8 Secrets Charities Don’t Want You to Know
By Robert Locke
It is more difficult to give money away intelligently than to earn it in the first place. – Andrew Carnegie
The next time you want to send a text message from your smartphone donating $2 to disaster relief, think again. Unfortunately, not all of that money will go to helping the victims. In 2011, Americans donated $200 billion to about 1 million charity organizations.
When picking a charity to send your donation to, you have to do your homework. Here is a quick guide to some secrets that charities might not always be willing to share.
1. Is it a registered charity?
Some charities operate without any paid employees, and so they do not have to be registered as a charity. The limit they declare is usually below $50,000 annually. But all the other charities who claim to be registered should be checked out by consulting the list at the Internal Revenue Service (IRS).
This is important because of the tax deductions available. It will also ensure that you will not give to those charities who are flying under the government’s radar. In the UK, the Charity Commission is the government’s regulator on charities.
2. How much is spent on overhead
Each charity will have enormous overhead costs regarding staffing, running costs, and fundraising. Inevitably, a part of your donation will go towards these costs. A good rule of thumb is that 60-75% of donations should go to the actual cause and 25-40% towards administrative expenses.
But some charities cut back on expenses, which leads to more waste. Check to see if this information is available on the charity’s website before making a donation.
3. Beware of phone calls
Some charities use companies who are for-profit fundraisers and they use telemarketing extensively. Because of the costs involved, it is unlikely that the charity will receive more than 10% of the amount you pledge.
4. Some charities pay enormous salaries to their CEOs
Major charities have to be run as businesses. But disturbing news often comes to light about how much they are spending on salaries and bonuses. Sometimes, funds raised actually go to the charity’s pension funds, rather than to the poor, sick and needy. This information is rarely revealed.
Charities defend paying high salaries to executives because they are in demanding roles, and clever fundraising policies have to be thought out and implemented. The site Charity Navigator believes that salaries around the $1 million mark are unacceptable.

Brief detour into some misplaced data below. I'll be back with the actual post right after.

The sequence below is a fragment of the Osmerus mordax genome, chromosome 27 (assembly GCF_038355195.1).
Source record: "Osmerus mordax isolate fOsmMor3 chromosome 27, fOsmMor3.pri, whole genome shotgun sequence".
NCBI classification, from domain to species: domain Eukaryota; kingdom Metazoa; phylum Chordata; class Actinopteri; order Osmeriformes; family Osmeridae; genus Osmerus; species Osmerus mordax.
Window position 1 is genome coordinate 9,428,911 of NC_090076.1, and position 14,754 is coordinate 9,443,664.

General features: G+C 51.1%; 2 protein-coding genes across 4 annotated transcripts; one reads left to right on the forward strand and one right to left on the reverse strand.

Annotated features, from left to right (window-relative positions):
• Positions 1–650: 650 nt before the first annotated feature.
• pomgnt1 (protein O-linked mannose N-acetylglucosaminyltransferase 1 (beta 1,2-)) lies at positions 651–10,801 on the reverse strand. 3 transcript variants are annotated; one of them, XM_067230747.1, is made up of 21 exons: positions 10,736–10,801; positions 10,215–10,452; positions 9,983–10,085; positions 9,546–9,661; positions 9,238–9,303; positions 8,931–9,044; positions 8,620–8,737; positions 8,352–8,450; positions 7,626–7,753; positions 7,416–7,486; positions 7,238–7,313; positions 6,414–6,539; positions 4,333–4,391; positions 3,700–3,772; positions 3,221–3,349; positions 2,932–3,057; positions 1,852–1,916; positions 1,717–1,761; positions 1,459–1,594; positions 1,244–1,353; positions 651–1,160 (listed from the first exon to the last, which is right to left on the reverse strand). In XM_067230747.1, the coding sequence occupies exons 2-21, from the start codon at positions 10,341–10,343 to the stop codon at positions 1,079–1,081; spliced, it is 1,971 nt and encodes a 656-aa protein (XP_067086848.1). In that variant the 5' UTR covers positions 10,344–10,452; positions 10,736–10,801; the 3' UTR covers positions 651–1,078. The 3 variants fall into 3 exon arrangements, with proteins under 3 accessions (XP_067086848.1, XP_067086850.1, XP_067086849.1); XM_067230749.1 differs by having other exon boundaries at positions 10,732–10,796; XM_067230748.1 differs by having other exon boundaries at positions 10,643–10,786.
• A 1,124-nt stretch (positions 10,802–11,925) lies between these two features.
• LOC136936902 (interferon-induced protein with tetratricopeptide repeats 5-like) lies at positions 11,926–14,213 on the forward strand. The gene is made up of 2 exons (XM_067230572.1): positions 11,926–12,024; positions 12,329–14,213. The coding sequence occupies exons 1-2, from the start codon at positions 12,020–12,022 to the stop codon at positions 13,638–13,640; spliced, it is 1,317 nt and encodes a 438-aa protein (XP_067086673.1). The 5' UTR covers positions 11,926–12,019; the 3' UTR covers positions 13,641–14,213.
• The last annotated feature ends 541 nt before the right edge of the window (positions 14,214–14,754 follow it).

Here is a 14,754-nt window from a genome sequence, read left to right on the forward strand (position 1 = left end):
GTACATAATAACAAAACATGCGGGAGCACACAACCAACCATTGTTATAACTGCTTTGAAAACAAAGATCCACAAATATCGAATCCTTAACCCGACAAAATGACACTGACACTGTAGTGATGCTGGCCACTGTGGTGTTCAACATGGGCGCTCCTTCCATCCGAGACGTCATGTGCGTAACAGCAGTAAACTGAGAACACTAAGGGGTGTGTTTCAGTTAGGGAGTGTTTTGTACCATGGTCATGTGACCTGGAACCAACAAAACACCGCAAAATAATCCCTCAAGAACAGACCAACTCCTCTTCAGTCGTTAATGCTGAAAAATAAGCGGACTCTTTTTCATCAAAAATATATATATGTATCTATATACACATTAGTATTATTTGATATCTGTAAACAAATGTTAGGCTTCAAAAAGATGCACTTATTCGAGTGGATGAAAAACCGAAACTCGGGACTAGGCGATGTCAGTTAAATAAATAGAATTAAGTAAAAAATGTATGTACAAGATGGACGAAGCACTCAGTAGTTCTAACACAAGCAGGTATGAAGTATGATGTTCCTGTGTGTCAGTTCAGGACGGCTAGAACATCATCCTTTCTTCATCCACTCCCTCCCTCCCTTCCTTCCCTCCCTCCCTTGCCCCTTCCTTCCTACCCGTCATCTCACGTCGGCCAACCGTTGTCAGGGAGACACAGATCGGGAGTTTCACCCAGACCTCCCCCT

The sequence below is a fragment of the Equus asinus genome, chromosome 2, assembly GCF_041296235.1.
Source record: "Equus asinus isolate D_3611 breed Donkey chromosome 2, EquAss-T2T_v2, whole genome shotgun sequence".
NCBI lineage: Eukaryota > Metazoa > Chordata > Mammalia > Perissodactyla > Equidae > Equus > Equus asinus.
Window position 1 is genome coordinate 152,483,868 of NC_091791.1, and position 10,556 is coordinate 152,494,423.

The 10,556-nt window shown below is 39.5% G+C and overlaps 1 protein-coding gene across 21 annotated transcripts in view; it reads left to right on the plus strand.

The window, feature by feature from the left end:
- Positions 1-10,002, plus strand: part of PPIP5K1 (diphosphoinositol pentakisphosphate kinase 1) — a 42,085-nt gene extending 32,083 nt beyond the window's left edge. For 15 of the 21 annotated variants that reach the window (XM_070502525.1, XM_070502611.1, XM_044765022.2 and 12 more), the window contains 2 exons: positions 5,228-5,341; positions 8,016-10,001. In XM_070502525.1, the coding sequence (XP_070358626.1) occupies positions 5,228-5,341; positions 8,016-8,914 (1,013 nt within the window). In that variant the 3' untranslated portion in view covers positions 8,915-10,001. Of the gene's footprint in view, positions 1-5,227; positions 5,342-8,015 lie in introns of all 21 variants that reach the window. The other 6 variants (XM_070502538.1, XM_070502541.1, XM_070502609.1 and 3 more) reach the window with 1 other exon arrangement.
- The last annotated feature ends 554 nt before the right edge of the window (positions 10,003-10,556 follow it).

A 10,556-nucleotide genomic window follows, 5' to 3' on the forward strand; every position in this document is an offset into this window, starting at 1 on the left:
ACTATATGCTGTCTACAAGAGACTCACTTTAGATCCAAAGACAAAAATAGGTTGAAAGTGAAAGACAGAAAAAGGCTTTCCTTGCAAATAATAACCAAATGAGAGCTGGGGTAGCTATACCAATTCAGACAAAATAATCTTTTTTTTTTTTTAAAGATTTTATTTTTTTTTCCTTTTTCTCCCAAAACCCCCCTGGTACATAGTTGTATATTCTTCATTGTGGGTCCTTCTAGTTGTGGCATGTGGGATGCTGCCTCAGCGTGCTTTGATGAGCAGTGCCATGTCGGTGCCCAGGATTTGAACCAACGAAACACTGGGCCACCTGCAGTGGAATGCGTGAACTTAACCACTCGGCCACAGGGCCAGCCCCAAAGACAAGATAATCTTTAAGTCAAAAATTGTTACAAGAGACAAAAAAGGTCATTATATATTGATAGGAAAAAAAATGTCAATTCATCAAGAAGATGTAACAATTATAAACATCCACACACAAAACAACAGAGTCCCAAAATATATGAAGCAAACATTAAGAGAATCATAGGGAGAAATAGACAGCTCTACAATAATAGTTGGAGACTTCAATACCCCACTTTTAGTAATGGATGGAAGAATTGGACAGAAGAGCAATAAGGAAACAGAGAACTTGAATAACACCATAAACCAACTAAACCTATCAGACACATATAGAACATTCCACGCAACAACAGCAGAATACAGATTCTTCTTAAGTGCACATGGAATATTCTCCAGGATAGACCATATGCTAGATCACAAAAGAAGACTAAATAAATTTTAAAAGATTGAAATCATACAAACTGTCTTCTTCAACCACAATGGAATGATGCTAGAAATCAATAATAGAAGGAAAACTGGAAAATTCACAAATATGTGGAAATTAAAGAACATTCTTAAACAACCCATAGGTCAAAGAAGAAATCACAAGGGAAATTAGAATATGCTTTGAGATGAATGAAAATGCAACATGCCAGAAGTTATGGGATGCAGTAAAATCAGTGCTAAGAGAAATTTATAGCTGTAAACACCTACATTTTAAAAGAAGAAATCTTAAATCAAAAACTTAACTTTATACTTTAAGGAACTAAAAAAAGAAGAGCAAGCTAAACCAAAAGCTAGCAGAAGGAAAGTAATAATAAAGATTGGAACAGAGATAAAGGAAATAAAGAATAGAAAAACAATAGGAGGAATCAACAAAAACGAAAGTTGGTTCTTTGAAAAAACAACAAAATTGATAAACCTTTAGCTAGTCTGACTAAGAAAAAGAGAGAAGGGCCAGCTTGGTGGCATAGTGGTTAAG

5. Think carefully about donating to short mission trips
These short mission trips to help build houses, schools and orphanages in third world countries seem to do more good for the volunteers, than the poor people. Think about these facts, before donating:
Many trips cost as much as $30,000 to sponsor.
Such large sums could actually be used locally to give employment to builders and workers in the country who desperately need money to buy food. Unemployment in these countries can be as high as 30%.
Volunteers can send the wrong messages in that they know better, can do the work faster and they do not train the people there to deal with their problems in the long term.
Organizers of short term mission trips should focus more on the permanent impact, and how locals can be more actively involved after the volunteers have left. Ask if they are approaching the mission in this way before deciding whether to donate or not.
6. The good, the bad and the ugly about celebrity charities
When you think about Bob Geldof and Bono, who have supported enormously successful charities to fight world hunger and poverty, you can have nothing about admiration for them.
But some of these celebrity charities have made zero impact when auditors revealed that considerable funds were missing or unaccounted for. This was the case with Madonna.
She was going to build a girls’ school in Malawi. Auditors revealed that almost $4 million went missing from the charity’s funds. Madonna is now contributing $11 million she has raised into Malawi-based organizations to help them build the schools that are needed.
Wyclef Jean, the hip hop icon, founded the Yéle Haiti Foundation after the disastrous earthquake in Haiti, which killed up to 300,000 people in 2010. He is now facing lawsuits about tax fraud and whether he gained financially from the charity he set up.
7. Beware of fundraisers in the mall
How many times have you been approached in the mall or on the street by a fast-talking and convincing fundraiser for a very worthy charity? This is a bit more sophisticated than the telephone calls you might receive at home. Here is what to look out for:
They do not want a one-off donation.
They want a monthly commitment which could work out to be $500 annually.
They offer to fill out a form and all you have to do is sign.
They are trained in using persuasion techniques by the companies who are raking it in.
As some of the fundraisers (or “chuggers” as they are called in the UK) earn $13 an hour, you can imagine how much money actually gets into the charity’s coffers.
The whole concept of giving to charity should be based on a desire to help and not from being pressured in any way by a fast-talking fundraiser!
8. Do some detective work
Before deciding on donating to any charity, check out the following information. All of this should be easily available on the charity’s website. Failing that, there should be information leaflets available. This is what you should check:
The annual report
Names of directors and patrons
Audited financial reports
Specific projects and how the funds are used
Statistics on completed projects